Articles about Surface

Heartbeat graph

Apps record your heartbeat but now you worry the Census will remember your name?

Australia will conduct a census on August 9th and for the first time will retain name and address details in the data set created by the nationwide data dredge. That's got privacy advocates worried that your data could be linked to multiple other government data sets, so much so that friend of The Register Jack Skinner has …
Simon Sharwood, 28 Jul 2016
Dead battery

Microsoft blames dying Surface Pro 3 batteries on software bug

Microsoft has admitted that the battery problems hitting some Surface Pro 3 owners aren't down to hardware failure, but rather a software issue. Redmond's support forums have been inundated with complaints about the high-end fondleslab's battery life. The problem only appears to affect hardware that uses batteries from third- …
Iain Thomson, 27 Jul 2016
Cookie Monster

BBC will ‘retain your viewing history’

Last week the BBC launched a mobile app, called BBC+, delivering “customisable content collections” to your phone or tablet. It’s a personalised service which requires an email address. Last year, when the corporation announced its plans for personalised services, it made several data protection promises. Specifically, Phil …
Andrew Orlowski, 25 Jul 2016
Shouting match

XtremIO heading for the bin? Total BS, thunders CTO Itzik Reich

Storage industry jungle drums heard by El Reg suggest EMC is axing XtremIO product line development and putting it into maintenance mode due to scalability and data availability issues. EMC vehemently denies this, saying it's absolute FUD. Three independent sources say XtremIO is headed for a maintenance-only retirement home …
Chris Mellor, 21 Jul 2016

All you need for quantum computing at room temperature is some mothballs

Much of the current research on the development of a quantum computer involves work at very low temperatures. The challenge to make them more practical for everyday use is to make them work at room temperature. The breakthrough here came from the use of some everyday materials, with details published today in Nature …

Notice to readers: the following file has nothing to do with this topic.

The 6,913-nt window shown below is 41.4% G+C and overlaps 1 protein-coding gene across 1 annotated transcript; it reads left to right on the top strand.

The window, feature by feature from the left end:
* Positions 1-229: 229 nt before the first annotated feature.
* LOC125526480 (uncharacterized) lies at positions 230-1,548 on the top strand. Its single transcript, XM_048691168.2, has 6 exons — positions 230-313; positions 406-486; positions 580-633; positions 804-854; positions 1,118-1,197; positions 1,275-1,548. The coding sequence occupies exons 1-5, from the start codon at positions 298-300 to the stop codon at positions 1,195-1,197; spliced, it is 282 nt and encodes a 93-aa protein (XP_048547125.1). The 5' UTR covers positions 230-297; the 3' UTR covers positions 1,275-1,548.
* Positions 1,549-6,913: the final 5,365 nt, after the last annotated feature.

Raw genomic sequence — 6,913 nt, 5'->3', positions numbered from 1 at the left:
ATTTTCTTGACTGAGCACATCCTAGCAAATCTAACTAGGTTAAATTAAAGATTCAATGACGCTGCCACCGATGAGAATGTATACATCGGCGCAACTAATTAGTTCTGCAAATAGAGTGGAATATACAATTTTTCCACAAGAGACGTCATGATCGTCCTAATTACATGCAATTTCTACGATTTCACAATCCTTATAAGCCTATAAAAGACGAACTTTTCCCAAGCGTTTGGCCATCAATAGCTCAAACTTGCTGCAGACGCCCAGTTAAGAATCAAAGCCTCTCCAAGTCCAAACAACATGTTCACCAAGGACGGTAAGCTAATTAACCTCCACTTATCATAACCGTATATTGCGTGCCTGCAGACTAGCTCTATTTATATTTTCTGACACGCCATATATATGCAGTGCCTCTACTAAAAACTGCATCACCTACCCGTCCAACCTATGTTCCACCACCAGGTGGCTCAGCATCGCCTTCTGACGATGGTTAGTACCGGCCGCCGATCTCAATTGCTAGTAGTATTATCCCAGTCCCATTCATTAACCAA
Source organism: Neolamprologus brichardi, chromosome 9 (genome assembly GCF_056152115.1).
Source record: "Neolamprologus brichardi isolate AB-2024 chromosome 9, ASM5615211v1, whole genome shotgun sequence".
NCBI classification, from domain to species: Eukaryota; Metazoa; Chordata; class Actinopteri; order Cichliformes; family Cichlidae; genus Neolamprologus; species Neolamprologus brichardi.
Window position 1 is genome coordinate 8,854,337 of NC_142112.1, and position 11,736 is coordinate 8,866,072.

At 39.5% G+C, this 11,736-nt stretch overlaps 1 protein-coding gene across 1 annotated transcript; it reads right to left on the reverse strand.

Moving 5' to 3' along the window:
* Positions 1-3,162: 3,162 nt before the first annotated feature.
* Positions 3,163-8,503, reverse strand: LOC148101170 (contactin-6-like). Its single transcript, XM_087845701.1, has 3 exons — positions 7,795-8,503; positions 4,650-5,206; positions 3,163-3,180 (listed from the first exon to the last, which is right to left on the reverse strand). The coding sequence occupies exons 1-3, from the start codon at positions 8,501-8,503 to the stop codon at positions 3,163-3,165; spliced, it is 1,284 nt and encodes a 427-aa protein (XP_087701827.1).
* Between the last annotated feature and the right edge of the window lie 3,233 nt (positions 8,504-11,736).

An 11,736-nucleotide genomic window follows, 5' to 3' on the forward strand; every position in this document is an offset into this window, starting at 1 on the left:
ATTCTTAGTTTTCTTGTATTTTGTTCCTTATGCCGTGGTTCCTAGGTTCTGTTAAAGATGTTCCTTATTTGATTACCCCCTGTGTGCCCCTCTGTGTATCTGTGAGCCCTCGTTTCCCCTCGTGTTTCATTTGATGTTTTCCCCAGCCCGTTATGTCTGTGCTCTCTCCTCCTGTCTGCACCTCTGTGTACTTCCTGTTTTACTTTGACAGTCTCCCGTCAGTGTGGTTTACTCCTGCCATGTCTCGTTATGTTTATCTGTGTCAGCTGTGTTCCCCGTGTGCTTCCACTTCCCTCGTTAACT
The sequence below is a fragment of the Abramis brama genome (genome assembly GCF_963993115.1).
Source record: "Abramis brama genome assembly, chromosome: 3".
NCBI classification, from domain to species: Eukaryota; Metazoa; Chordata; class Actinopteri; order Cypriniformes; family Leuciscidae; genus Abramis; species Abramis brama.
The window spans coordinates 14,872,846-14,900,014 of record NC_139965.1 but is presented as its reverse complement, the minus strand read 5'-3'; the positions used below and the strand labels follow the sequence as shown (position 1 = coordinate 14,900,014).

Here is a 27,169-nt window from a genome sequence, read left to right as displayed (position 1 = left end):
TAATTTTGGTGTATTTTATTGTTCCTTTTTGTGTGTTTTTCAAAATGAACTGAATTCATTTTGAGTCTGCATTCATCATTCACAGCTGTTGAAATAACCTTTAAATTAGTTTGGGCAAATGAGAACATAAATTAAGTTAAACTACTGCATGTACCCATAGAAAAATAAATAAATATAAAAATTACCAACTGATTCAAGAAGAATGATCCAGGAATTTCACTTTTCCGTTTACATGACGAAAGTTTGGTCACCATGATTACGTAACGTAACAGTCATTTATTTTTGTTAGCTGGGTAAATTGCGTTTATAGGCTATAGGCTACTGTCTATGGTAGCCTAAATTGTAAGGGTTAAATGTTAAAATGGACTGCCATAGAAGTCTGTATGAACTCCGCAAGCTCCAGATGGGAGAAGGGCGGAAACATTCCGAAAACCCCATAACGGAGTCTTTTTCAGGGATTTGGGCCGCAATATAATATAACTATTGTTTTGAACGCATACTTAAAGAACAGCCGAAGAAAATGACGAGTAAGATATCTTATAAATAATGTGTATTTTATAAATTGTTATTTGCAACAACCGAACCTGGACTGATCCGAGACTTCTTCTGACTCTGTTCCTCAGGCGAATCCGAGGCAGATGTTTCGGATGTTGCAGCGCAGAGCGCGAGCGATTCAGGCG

DDoS, the cloud and you

Private cloud computing can be a useful way to offload some computing overhead and manage your costs effectively. The switch to operating expenses from capital expenses, the elasticity, the business continuity benefits – they're all real. But so are the dangers of DDoS disaster. There's a problem with moving your servers and …
Danny Bradbury, 21 Jul 2016
The first color picture of Mars from Viking 1

40 years ago today the US govt sent a taxpayer-funded robot to invade an alien hostile world

Pics The surviving members of the Viking Mars probe team have been celebrating the 40th anniversary of the first probe to make it down onto the surface of the Red Planet, send back pictures, and perform scientific experiments. The Viking 1 lander hit dirt on Mars on July 20, 1976, 16 days late. The probe had been planned for …
Iain Thomson, 20 Jul 2016
Microsoft CEO Satya Nadella

Microsoft Azure doubles up to $800m a quarter – and is wiped out by dying phone sales

Analysis All eyes were on Microsoft's cloud business today as it published its fourth-quarter and full-year financial results. Amid the numbers, Redmond boasted that its Azure revenues from the quarter were up 102 per cent year-on-year – we estimate the cloud service's revenue to be about $800m in total for the period. Meanwhile, …
Iain Thomson, 20 Jul 2016
Kepler

Kepler's K2 mission confirms 104 Earth-like planets